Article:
Kevin first posted this on his blog, MyMediaDiary.com.
The first thing out of my mouth when my son called me at work and told me the power was out should not have been, "Oh my God! Unplug the new TV before it gets fried when it comes back on!"
Perhaps I might have first considered, after verifying there were no downed lines on top of my kids, that our poor hairy dog was okay in the 94 degrees. But I didn't.
Or, based on terrible back-flooding of raw sewage in the basement of our first house, you'd think I would remember that without electricity, the sump pump won't work.
The insurance company didn't come through for the sewage in '95. Flood insurance doesn't apply if your basement is "flood-ed" apparently.
It was a similar corporate shoulder-shrug last year when the power surge from DTE Energy's faulty do-dad on the pole in our yard (which they acknowledged) was not their fault. $900 damage to our TV, furnace and even Christmas lights was our responsibility. I tried to complain through their channels, even filing a complaint with the state, only to finally reach the dare-to-sue-us "nope" from a woman who had no email address. "Sir, we would never get anything done if we had email."
I didn't know that was an option. But maybe she's was right.
At 6 p.m., we lost our power in a sudden storm that brought 60 mph winds and snapped ancient trees in half. Needless to say, over 100,000 of us were in the dark.
Out came the cell-phones and our eyes immediately looked to the top right to see the lifeline to the outside world -- the percentage of battery life remaining.
I'll admit, the health-hazard of bacteria-filled water crossing the floodplain of my son's man-cave didn't register until I asked him if he'd unplugged the over-burdened power-strip that supported the receiver, blue-ray player, television, etc.
Two hours it took me to think of that scary hole in our basement floor. I pulled out my cell-phone/flashlight and gingerly removed the cover -- making lots of noise so the millipedes could escape. Our 1929 house has this little cistern in our laundry room with the most unfortunate appliance sunk in its bottom -- our sump pump. The plumber put in a new one a few years ago and recommended a backup--"...in case you've got a power outage during a major rainstorm." Cheap 'ol Kevin said no to that one.
I heard the major rainstorm begin, even through the basement wall, as I noticed the flood-level rising in the pit before me. I considered my options: A. The bucket brigade or B. Nasty mouth-to-hose siphoning experience. I was going to bravely suggest my son try Option B when I heard it--like the cavalry's bugle.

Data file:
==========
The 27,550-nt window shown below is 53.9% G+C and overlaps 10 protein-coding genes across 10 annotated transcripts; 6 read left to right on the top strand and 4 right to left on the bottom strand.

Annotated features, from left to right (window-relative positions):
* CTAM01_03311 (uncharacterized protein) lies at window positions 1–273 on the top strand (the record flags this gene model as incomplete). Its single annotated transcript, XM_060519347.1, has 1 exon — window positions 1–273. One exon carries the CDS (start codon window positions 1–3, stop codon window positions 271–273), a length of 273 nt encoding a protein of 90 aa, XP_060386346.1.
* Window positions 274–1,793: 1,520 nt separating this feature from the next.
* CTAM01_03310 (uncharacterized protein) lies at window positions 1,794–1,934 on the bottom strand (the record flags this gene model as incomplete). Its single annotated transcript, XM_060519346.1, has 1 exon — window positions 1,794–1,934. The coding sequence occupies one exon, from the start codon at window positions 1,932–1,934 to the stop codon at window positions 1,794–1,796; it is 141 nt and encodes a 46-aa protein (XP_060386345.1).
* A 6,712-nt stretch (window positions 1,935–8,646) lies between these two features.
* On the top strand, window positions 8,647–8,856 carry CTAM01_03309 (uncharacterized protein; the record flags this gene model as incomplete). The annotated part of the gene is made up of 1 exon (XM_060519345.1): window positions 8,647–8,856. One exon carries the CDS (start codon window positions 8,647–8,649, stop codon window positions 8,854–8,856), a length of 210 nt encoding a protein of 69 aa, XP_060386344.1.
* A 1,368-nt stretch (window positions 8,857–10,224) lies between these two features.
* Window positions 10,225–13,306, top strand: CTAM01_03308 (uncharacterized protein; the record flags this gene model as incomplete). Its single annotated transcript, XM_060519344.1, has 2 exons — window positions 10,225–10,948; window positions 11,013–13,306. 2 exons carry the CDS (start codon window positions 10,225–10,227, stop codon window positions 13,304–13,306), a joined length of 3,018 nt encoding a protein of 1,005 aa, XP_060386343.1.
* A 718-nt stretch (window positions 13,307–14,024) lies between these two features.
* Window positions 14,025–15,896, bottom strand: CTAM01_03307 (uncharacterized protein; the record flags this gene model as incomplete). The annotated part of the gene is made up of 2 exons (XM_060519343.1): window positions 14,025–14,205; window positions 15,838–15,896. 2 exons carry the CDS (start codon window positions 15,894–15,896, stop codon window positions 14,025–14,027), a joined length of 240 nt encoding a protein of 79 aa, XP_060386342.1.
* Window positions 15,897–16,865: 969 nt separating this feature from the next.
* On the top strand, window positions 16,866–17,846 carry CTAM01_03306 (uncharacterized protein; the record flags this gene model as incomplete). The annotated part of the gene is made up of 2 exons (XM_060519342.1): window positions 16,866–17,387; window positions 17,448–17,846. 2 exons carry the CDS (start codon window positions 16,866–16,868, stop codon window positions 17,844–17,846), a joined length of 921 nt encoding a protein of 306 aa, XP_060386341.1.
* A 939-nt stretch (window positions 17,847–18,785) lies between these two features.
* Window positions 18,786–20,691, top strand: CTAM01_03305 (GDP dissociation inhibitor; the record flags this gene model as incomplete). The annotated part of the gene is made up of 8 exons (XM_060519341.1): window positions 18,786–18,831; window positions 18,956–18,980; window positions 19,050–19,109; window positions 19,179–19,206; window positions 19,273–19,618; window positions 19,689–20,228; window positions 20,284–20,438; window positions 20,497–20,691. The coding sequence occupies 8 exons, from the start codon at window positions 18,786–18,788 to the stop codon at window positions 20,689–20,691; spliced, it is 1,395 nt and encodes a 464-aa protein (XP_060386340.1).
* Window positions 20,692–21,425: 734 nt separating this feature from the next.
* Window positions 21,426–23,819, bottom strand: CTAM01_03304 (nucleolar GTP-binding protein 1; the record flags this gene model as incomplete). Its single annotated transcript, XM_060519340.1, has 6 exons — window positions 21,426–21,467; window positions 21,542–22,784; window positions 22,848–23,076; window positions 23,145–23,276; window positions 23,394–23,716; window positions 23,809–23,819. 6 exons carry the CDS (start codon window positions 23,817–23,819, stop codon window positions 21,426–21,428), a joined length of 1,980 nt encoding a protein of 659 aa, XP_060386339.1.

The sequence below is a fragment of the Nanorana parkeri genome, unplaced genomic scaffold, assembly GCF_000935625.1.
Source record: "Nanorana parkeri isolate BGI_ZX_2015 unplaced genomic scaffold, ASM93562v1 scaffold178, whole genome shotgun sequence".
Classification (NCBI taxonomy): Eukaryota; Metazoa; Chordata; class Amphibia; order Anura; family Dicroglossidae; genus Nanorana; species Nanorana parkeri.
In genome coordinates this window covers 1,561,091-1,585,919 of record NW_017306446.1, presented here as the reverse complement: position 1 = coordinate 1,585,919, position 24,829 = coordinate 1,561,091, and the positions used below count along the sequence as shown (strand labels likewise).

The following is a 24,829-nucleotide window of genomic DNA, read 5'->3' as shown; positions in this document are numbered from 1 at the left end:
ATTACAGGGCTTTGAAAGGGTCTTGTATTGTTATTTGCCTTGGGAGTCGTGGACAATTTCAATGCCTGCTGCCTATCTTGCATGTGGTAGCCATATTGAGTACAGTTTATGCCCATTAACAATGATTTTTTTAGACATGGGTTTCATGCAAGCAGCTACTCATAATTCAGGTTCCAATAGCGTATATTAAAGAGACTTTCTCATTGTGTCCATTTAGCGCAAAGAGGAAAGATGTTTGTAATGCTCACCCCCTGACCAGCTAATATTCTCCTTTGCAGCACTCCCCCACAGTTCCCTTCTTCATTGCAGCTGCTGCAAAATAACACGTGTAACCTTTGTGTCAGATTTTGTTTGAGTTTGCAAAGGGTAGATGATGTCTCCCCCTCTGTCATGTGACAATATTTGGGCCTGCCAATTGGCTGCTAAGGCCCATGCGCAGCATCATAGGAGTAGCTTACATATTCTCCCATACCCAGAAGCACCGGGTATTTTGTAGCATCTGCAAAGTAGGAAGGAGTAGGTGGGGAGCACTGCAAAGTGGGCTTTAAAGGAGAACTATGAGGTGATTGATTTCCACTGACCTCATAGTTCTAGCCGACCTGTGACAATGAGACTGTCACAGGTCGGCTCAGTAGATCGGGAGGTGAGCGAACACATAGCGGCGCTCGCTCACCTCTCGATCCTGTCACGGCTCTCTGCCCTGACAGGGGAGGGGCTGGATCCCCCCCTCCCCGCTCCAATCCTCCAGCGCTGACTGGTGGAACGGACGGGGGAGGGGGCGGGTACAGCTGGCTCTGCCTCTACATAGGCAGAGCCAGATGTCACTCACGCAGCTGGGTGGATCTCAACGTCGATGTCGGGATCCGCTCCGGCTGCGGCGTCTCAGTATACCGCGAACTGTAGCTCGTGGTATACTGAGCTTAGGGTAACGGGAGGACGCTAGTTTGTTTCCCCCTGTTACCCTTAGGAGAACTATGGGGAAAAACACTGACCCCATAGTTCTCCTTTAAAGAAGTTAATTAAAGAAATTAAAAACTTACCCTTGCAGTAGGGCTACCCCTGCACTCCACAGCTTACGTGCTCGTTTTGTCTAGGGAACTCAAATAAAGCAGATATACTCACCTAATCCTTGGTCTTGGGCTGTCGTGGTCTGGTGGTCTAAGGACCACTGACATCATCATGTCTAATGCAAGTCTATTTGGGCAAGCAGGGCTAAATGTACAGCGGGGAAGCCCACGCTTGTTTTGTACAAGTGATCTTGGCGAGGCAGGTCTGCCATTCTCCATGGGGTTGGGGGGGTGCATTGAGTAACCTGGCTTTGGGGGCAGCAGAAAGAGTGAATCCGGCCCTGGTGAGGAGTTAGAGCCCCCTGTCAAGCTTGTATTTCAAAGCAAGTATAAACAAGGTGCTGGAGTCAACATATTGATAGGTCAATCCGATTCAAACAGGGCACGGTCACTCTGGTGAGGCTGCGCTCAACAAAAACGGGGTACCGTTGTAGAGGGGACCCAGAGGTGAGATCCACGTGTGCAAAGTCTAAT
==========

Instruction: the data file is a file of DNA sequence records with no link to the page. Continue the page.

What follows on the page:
My neighbor Justin had a generator -- and I didn't even know this! How could such a valuable tool exist just doors away and not be known to my grasping, borrowing fingers?
Three extension cords later, one running through my garage window, I was back in business after Aidan and I fed the cord through a bent-screen window. The pump was a-pumpin' and I saw the level drop eight inches. And now, even without air-conditioning on a sticky evening, I could sleep peacefully!
The power just clicked on a few minutes ago and I dashed inside to re-join the human race. Televisions, refrigerator, microwave, air-conditioner, computer (that I'm writing upon right now), and cell-phone charging. Is this how lame I've become -- or perhaps I've always been this lame.
In the midst of my electro-withdrawal an hour ago, I posted on Facebook (threatening to blog as well),,,
"You know you've reached a new level of dependency when you consider abandoning your book and driving to a further movie theater--since it will allow the phone to charge longer during your neighborhood's power outage."
Eighteen "Likes" already, and my friend Bonnie added:
Ours is out too.. I sat in Starbucks for an hour and then in my car with the AC on for an hour just to help stay cool and charge my phone. Who cares about the refrigerator full of food, my phone was on 13 percent !
I wonder if DTE is hiring in their customer-complaint department? I need to go cold turkey.